AUKUS: Four Views on a Tripartite Agreement
Valdai Club Conference Hall, Tsvetnoy boulevard 16/1, Moscow, Russia
List of speakers

On November 10, the Valdai Club hosted an expert discussion, titled “AUKUS: A New Cold War in the Indo-Pacific?” on the possible implications of the trilateral defence cooperation agreement, concluded in September by the United States, the United Kingdom and Australia. The discussion was moderated by Fyodor Lukyanov, Research Director of the Valdai Discussion Club.

Salvatore Babones, Associate Professor of Sociology and Social Policy at the University of Sydney, said that there is a broad consensus on the AUKUS pact in Australia. Although the right-wing politicians are not enthusiastic about this agreement, they don’t intend to abandon it if they come to power. The Australian establishment does not care about its potential effect on the fate of relations with China — here, in their opinion there is nothing to lose, since these relations have been completely destroyed over the course of three years of disputes between China and Australia. As for Australian-Chinese economic ties, if China decides to break them, Australia, as an exporter of resources, will simply start working with other clients in the global market. China has some logistical advantages as a buyer, but their impact is negligible in the face of market fluctuations.

Talking about the European reaction to AUKUS, Sim Tack, co-founder and chief military analyst at Force Analysis, stressed that the US has been actively trying for some time to push its European allies towards a more active Indo-Pacific presence and expand NATO in this direction. It is  in this context that Washington’s latest initiatives should be understood. Despite attempts to become a more active and independent player, Europe remains highly dependent on the United States regarding security issues, and it will not go against Washington’s global strategy.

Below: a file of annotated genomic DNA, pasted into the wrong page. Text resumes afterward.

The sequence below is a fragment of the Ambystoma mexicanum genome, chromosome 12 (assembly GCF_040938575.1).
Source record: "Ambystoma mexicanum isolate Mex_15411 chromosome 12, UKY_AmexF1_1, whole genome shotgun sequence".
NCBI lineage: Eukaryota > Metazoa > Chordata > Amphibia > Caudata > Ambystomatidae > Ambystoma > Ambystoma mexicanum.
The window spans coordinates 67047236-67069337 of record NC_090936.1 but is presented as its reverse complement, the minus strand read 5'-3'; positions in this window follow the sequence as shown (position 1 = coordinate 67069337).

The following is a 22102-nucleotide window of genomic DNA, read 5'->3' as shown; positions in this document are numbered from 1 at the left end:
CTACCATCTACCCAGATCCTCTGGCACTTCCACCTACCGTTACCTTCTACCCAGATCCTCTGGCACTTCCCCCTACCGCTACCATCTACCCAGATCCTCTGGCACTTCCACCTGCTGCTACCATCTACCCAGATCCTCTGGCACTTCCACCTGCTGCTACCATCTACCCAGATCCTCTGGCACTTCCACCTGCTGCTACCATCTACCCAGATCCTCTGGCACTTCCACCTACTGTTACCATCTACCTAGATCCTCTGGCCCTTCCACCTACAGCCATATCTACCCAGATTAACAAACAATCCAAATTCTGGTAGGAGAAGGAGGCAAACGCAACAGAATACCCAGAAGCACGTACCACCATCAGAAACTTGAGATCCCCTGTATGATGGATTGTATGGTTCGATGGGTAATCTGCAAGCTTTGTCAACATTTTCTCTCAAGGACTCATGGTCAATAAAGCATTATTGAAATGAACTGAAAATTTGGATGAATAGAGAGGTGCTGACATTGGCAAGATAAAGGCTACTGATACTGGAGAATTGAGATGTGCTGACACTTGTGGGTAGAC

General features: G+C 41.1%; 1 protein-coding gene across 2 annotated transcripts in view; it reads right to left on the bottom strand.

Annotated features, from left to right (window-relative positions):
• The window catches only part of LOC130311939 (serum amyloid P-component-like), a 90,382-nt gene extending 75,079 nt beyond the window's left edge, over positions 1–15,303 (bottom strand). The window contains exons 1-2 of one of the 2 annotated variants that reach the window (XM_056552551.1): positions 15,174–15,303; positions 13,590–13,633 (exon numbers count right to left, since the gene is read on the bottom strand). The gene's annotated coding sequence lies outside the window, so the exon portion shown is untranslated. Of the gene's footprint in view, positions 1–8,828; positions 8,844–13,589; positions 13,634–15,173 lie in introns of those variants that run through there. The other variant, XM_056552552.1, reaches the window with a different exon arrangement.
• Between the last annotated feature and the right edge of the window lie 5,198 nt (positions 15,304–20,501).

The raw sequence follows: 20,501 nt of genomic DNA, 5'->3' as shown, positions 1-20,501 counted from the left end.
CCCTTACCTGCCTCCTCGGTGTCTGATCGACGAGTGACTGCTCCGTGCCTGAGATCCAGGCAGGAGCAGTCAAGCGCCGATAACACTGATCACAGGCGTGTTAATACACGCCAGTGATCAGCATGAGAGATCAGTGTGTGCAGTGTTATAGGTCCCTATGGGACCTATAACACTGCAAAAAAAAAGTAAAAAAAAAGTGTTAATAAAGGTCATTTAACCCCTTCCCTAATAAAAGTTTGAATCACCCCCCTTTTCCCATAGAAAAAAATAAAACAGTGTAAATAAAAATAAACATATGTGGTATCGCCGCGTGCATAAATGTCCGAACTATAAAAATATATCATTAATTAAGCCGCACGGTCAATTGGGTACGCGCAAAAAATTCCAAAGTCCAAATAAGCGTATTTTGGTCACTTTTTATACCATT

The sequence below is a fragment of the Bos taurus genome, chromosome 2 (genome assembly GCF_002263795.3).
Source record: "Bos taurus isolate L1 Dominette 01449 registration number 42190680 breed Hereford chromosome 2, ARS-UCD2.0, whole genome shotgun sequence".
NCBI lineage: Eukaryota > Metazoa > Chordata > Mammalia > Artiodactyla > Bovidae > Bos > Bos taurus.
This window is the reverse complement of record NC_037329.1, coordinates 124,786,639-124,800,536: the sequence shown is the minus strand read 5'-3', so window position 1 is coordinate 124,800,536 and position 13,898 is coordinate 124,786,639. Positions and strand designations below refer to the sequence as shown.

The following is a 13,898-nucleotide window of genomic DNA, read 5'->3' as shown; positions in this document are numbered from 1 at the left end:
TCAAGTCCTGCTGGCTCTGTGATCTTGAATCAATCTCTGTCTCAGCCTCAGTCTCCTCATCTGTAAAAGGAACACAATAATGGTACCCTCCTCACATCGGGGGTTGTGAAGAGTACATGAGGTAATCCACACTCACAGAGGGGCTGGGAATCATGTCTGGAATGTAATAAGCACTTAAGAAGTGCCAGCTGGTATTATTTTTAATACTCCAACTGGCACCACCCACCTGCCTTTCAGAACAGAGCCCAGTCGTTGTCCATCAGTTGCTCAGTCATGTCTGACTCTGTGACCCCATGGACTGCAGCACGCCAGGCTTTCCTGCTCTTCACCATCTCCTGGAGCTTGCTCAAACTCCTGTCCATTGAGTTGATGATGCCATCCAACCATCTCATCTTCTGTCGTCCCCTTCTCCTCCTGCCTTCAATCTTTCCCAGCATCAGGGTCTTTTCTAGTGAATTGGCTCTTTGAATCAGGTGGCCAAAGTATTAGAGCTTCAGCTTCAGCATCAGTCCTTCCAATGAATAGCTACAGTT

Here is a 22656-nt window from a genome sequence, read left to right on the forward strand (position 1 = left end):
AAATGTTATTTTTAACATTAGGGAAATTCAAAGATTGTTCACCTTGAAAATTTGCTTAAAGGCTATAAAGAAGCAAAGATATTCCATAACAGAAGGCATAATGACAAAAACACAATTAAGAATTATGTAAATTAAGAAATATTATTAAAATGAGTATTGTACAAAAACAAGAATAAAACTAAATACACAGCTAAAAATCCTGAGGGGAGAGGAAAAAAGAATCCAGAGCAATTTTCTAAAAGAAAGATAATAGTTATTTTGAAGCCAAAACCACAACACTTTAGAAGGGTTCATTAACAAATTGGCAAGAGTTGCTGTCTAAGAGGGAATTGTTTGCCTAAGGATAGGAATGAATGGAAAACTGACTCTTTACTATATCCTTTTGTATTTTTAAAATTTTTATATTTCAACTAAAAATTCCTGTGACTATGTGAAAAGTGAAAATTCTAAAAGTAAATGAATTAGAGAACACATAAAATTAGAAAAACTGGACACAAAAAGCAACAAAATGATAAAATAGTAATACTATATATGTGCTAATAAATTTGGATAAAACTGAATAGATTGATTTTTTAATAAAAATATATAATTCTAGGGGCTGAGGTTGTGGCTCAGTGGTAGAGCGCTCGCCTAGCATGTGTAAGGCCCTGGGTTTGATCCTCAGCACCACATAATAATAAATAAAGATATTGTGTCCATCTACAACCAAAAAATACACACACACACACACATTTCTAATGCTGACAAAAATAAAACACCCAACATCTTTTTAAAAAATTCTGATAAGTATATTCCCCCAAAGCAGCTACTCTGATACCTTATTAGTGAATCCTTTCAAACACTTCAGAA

Andrew Futter, Professor of International Politics at the University of Leicester, said that participation in AUKUS reflects the UK’s long-term desire for a transatlantic relationship with the United States and a stronger relationship with Australia. Accordingly, we are talking more about the development of already existing trends, and not something new. Britain realises that Asia is poised to come out on top in the 21st century, pushing back the Euro-Atlantic, and its policy is largely dictated by this understanding. In the renewed competition, sometimes referred to as the “new cold war”, London wants to strengthen its own position.

Vasily Kashin, Deputy Director of the Centre for Comprehensive European and International Studies at the Higher School of Economics, stressed that what happened looks like a major defeat for Chinese foreign policy based on “dollar diplomacy”, ignoring ideological and political factors. China has long tried to put pressure on Australia, but this has only provoked Canberra to pursue irreversible actions which undermine political relations, despite Australia’s strong economic dependence on China. Describing the position of Russia, Kashin noted that AUKUS has limited consequences for Russian military interests and may even be beneficial to Russia from an economic point of view — which does not negate tough rhetoric.